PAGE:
Last updated on September 22nd, 2014 at 03:17 pm.
Why did I pick this case? Why the Cooler Master Elite 330?
Well, I’ve always liked the Cooler Master cases, especially the various models of the CM Stacker. Anyway, when I decided to buy a new case rather than just replace the contents in my old case, it had to be something reasonably cheap, particularly because I was already spending $150 on a new Antec Neo 650w power supply.
Normally I’m not fussed on most cases because under the paint and external cover, they are all a very similar chassis. However, this time I decided I wanted to get something with a more “user-friendly” chassis.
The vast majority of these better cases, Antec, Lian Li, Silverstone, Cooler Master and so on, are generally more expensive, some even ranging up to the $400 mark with no power supply.
This case caught my eye though because it was only $55 without a power supply and is the same as the one I chose for one of the new computers at work. As I’ve been inside the case at various times with the work one, I knew that it had a decent chassis and included some very simple, but also very effective devices that make it much easier to work on.
It is far from an ugly case as well, and like all Cooler Master cases, it is designed for maximum airflow. It comes with a 120mm fan pre-installed in the back of the case as well as an air intake duct leading from the side of the case directly to the CPU fan.
In addition to this there is a large vent in the side of the case that runs just short of the length of the video card, thus helping vent it.
Now, this is far from the least of the cooling idea’s in this case. There is space for another 120mm fan in the front of the case, or if you prefer, an 80mm or 92mm fan.
Not only this though, but as you can see in the photo’s, the majority of the front of the case is filtered vents. Even the 5 1/4″ and 3 1/2″ drive bay covers are filtered mesh. So even with just the CPU/video card fans, single 120mm out take fan in the back and the 80mm power supply fan, the case has heaps of airflow!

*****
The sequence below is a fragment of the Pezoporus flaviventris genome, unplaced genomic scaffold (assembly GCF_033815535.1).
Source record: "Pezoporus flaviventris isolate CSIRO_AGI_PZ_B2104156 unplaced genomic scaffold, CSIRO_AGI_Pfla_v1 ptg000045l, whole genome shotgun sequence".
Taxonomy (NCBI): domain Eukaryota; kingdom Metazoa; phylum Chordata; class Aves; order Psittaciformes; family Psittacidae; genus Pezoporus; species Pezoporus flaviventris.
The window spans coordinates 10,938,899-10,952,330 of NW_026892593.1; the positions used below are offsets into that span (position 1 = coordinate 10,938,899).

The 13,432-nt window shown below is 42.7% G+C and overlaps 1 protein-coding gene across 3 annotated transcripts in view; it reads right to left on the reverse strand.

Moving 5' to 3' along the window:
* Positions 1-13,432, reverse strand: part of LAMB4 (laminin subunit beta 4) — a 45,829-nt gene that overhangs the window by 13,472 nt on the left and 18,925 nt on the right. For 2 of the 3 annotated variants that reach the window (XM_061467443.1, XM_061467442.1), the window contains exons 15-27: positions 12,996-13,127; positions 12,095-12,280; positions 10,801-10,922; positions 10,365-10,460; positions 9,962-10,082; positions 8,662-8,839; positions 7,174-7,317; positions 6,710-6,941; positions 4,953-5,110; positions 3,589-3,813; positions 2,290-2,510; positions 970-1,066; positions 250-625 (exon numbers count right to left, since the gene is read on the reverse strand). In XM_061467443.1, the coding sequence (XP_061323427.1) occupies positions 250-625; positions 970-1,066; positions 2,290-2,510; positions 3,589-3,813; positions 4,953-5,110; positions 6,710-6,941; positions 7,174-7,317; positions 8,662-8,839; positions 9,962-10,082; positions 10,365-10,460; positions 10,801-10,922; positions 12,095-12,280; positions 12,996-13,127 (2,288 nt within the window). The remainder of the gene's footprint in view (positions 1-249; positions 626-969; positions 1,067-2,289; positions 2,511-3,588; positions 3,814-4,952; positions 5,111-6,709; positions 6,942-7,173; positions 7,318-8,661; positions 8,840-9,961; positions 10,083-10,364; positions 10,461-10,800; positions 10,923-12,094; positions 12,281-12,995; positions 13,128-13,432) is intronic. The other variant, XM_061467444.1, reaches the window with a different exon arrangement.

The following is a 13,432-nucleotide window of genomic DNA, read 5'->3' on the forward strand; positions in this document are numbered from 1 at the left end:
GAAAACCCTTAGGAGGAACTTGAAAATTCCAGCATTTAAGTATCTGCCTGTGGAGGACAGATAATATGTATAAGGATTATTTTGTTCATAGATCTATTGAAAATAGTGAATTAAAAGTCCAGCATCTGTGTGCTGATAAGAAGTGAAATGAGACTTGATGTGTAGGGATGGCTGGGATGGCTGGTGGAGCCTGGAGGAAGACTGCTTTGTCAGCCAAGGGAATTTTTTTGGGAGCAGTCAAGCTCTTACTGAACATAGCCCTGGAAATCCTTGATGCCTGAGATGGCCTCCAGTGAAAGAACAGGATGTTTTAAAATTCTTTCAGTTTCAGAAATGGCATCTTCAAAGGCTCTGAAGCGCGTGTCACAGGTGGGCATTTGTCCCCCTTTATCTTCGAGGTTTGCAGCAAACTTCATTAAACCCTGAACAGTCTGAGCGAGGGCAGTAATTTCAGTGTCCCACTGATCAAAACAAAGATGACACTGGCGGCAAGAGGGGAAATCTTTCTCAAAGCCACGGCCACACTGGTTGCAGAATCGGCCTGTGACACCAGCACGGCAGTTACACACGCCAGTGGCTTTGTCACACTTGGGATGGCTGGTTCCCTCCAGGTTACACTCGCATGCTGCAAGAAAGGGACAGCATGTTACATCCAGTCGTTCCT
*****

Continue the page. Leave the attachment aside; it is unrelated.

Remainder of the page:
There is of course more to it than this. I needed a case that would fit at least most of my hard drives. I was looking at getting a 4U rackmount case purely because they support full ATX motherboards and expansion cards along with fitting 10 hard drives. However, this was out of my price range.
The Cooler Master Elite 330 has room for 7 3 1/2″ drives, I have 8 hard drives, I am going to do a little rearranging though and drop it back to 6 or 7, at least temporarily.
As I have this many hard drives and they are constantly being changed around as necessary, the easy to use, tool-free locks make it very easy to add and remove drives as necessary. They are definitely not the best ones on the market, but for the price of the case they are very decent.
I have been wary of tool-free expansion slots as I had one in a previous case that used a single screw to control every slot and this was extremely painful to use. However, the Cooler Master Elite 330 implements a very easy to use tool-free design. I imagine that once there are additional expansion cards in place it will start to have similar problems to the other ones I have used since it locks and unlocks every slot at once, however, as the design is significantly better than others I have used, I am hoping it won’t be as bad. Then there is also the fact that with the amount of features on newer motherboards, I am using less and less expansion cards, so it may not become an issue at all.
Yes, I do have a beige drive in a black case, but that’s okay. It will be getting replaced sooner or later anyway as it is starting to play up, for now though, it is perfectly fine.
Since taking these photo’s, the first hard drive is in place and I have been working on getting the operating system running on it properly. As that seems to now have been successful, expect to see a blog about that soon.